Kamakura Reports Slight Decline in Corporate Credit Quality in March

New York - 3 April 2012

Kamakura Troubled Company Index Increases 0.08% to 7.10% in March

Kamakura Corporation reported Monday that the Kamakura index of troubled public companies declined slightly, increasing .08% to 7.10% in March. The index has deteriorated in eight of the last eleven months. The index hit an intra-month high of 7.54% on March 6 while having an intra-month low of 6.78 on March 13. There was an increase in volatility in the index during March compared to the prior month. At the 7.10% level, corporate credit quality is at the 78th percentile (with 100 being best all time credit quality) over the period from 1990 to the present. In December 2010, by contrast, the index was at the 99th percentile of credit quality and last month it was at the 79th percentile. Tokyo Electric Power Company had the world’s highest one-month default risk among rated companies, with a default probability of 29.80%. Irish Life & Permanent PLC and Bank of Ireland were ranked second and third, respectively.

In March, the percentage of the global corporate universe with default probabilities between 1% and 5% was 5.69%, an increase of 9 basis points. The percentage of companies with default probabilities between 5% and 10% was 0.93%, an increase of 2 basis points. The percentage of the universe with default probabilities between 10% and 20% was 0.36% of the universe, a decrease of 2 basis points, while the percentage of companies with default probabilities over 20% was 0.12% of the total universe in January, a decrease of 1 basis point.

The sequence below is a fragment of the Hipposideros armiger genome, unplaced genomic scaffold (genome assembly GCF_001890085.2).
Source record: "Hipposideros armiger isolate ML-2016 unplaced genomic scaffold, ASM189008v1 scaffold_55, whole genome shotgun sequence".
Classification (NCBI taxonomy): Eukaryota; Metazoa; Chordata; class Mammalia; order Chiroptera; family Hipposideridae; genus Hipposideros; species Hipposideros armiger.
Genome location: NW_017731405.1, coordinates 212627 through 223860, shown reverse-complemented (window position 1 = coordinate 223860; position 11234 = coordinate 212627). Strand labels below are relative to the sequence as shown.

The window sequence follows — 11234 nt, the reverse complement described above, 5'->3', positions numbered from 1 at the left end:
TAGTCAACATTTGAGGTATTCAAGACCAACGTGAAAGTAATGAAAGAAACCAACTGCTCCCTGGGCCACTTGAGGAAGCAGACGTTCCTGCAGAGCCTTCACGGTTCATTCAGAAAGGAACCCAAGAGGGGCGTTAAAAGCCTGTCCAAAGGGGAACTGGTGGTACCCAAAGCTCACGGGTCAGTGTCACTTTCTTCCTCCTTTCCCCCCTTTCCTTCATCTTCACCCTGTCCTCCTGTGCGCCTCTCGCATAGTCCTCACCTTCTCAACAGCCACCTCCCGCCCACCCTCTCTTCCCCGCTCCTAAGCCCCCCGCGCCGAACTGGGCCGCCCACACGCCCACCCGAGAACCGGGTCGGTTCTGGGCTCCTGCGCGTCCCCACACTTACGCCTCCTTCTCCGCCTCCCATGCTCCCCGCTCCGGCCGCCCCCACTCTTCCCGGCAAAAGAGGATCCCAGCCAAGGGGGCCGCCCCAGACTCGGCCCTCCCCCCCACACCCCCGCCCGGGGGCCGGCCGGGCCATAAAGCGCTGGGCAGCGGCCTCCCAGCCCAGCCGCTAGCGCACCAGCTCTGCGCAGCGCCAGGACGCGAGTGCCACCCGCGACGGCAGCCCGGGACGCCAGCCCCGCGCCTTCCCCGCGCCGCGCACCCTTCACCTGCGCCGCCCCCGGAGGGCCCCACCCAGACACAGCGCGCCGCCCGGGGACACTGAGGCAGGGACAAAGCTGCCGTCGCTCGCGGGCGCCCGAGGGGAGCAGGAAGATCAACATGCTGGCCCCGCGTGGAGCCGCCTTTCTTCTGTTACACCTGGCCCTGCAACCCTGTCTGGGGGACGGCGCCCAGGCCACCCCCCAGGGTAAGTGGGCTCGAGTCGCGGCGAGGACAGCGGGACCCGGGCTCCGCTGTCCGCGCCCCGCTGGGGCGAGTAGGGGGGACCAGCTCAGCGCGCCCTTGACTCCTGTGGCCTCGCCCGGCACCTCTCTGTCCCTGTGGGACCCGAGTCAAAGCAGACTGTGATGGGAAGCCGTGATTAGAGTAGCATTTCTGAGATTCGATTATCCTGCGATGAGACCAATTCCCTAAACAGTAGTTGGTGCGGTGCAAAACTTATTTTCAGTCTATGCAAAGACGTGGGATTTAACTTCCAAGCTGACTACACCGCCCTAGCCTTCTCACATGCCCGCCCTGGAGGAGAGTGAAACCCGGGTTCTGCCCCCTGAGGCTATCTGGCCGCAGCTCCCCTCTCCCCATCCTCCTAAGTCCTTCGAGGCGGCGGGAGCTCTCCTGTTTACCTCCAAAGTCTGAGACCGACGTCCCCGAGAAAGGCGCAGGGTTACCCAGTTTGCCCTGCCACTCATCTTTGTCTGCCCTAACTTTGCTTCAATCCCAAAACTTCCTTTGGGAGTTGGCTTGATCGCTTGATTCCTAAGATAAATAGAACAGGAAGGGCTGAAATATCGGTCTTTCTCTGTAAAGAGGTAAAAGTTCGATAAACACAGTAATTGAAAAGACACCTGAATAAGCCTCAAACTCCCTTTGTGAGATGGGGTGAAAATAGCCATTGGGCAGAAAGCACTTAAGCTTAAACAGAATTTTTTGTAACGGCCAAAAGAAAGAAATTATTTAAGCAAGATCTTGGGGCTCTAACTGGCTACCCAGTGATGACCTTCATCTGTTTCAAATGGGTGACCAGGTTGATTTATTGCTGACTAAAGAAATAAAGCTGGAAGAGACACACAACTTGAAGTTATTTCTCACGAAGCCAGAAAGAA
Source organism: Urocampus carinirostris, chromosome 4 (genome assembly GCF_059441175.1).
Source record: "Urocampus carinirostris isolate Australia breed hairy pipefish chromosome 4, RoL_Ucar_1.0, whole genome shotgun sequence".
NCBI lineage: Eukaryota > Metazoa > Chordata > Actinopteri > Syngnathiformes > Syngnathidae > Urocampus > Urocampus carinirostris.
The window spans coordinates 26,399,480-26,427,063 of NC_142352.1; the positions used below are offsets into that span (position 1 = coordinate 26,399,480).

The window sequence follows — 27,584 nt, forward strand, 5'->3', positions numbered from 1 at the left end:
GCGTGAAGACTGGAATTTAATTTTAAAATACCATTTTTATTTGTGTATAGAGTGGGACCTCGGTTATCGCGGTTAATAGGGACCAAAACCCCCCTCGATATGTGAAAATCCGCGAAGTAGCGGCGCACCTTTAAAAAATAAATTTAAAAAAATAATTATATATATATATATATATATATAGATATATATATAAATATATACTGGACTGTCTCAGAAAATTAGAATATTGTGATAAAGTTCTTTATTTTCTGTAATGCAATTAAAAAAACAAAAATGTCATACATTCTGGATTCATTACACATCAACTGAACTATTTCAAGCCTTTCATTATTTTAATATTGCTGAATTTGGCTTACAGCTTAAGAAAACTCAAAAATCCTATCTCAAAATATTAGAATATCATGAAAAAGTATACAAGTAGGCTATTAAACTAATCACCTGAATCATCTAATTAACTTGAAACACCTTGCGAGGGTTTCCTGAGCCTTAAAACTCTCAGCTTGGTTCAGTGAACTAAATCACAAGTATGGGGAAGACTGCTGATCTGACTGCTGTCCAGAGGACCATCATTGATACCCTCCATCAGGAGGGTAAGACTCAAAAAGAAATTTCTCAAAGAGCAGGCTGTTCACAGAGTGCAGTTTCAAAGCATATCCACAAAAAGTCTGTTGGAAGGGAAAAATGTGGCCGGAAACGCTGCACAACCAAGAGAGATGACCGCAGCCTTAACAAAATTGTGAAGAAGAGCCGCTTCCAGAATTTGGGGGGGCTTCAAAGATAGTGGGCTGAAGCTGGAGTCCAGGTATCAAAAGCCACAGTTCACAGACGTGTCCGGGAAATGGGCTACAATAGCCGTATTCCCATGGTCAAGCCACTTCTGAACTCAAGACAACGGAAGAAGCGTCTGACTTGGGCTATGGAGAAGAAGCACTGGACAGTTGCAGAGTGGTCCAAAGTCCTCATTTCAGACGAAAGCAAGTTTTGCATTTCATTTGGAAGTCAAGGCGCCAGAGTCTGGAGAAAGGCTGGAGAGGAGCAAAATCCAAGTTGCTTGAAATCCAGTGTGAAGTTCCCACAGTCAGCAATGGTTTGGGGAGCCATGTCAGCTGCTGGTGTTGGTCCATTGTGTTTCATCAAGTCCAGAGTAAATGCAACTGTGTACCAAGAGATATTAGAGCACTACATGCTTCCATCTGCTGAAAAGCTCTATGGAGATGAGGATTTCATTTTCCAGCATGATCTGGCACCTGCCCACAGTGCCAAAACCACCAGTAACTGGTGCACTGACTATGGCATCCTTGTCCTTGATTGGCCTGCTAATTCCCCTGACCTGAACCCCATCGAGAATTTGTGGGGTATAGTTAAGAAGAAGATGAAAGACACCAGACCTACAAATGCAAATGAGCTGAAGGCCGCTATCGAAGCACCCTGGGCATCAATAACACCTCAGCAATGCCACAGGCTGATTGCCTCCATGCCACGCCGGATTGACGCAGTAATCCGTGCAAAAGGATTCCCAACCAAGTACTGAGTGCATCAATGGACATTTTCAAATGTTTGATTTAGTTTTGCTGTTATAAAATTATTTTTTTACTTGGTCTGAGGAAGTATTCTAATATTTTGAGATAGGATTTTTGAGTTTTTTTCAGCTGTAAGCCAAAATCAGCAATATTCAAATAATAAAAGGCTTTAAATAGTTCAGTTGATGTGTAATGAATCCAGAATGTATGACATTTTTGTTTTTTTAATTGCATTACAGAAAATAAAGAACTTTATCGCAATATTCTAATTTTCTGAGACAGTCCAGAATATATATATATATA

Martin Zorn, Chief Administrative Officer for Kamakura Corporation, said Monday, “While we saw a slight increase in the troubled company index and in volatility there was not much change to the list of the 20 companies with the highest probability of default within the index. Seven of the top ten were financial concerns with most having a heavy exposure to Europe. Of the twenty riskiest firms with legacy ratings at the end of March, seven had investment grade ratings. Fourteen of the twenty riskiest firms experienced increases in default probability over the past month. At the 78th percentile credit conditions overall are relatively benign but the troubled company index clearly shows credit stress that is company specific and bears monitoring”.

The Kamakura troubled company index measures the percentage of more than 30,000 public firms in 37 countries that have annualized 1 month default risk over one percent. Kamakura’s index had reached a recent peak of 25.57% in November 2008. The average index value since January 1990 is 12.27%. Since November, 2010, the Kamakura index has used the annualized one month default probability produced by the KRIS version 5.0 Jarrow-Chava reduced form default probability model, a formula that bases default predictions on a sophisticated combination of financial ratios, stock price history, and macro-economic factors. The version 5.0 model was estimated over the period from 1990 to 2008, so it includes the insights of the worst part of the recent credit crisis. The countries currently covered by the index include Australia, Austria, Belgium, Brazil, Canada, China, Denmark, Finland, France, Germany, Greece, Hong Kong, India, Indonesia, Ireland, Israel, Italy, Japan, Luxemburg, Malaysia, Mexico, the Netherlands, New Zealand, Norway, Poland, Russia, Singapore, South Africa, South Korea, Spain, Sweden, Switzerland, Taiwan, Thailand, United Kingdom, and the United States.

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